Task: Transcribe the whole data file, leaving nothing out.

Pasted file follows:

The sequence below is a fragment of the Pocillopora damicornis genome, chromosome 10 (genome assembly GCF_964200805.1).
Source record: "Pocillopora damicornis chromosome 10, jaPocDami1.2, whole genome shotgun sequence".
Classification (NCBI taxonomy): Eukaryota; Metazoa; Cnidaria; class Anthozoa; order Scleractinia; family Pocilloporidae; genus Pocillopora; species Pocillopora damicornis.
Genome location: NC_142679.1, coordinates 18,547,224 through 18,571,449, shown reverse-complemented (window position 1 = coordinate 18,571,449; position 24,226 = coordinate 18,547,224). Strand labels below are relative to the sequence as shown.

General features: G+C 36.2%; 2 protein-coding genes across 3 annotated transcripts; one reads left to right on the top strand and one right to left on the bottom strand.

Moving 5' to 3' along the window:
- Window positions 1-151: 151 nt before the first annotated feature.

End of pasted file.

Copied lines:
The sequence below is a fragment of the Pocillopora damicornis genome, chromosome 10 (genome assembly GCF_964200805.1).
Source record: "Pocillopora damicornis chromosome 10, jaPocDami1.2, whole genome shotgun sequence".
Classification (NCBI taxonomy): Eukaryota; Metazoa; Cnidaria; class Anthozoa; order Scleractinia; family Pocilloporidae; genus Pocillopora; species Pocillopora damicornis.
Genome location: NC_142679.1, coordinates 18,547,224 through 18,571,449, shown reverse-complemented (window position 1 = coordinate 18,571,449; position 24,226 = coordinate 18,547,224). Strand labels below are relative to the sequence as shown.

General features: G+C 36.2%; 2 protein-coding genes across 3 annotated transcripts; one reads left to right on the top strand and one right to left on the bottom strand.

Moving 5' to 3' along the window:
- Window positions 1-151: 151 nt before the first annotated feature.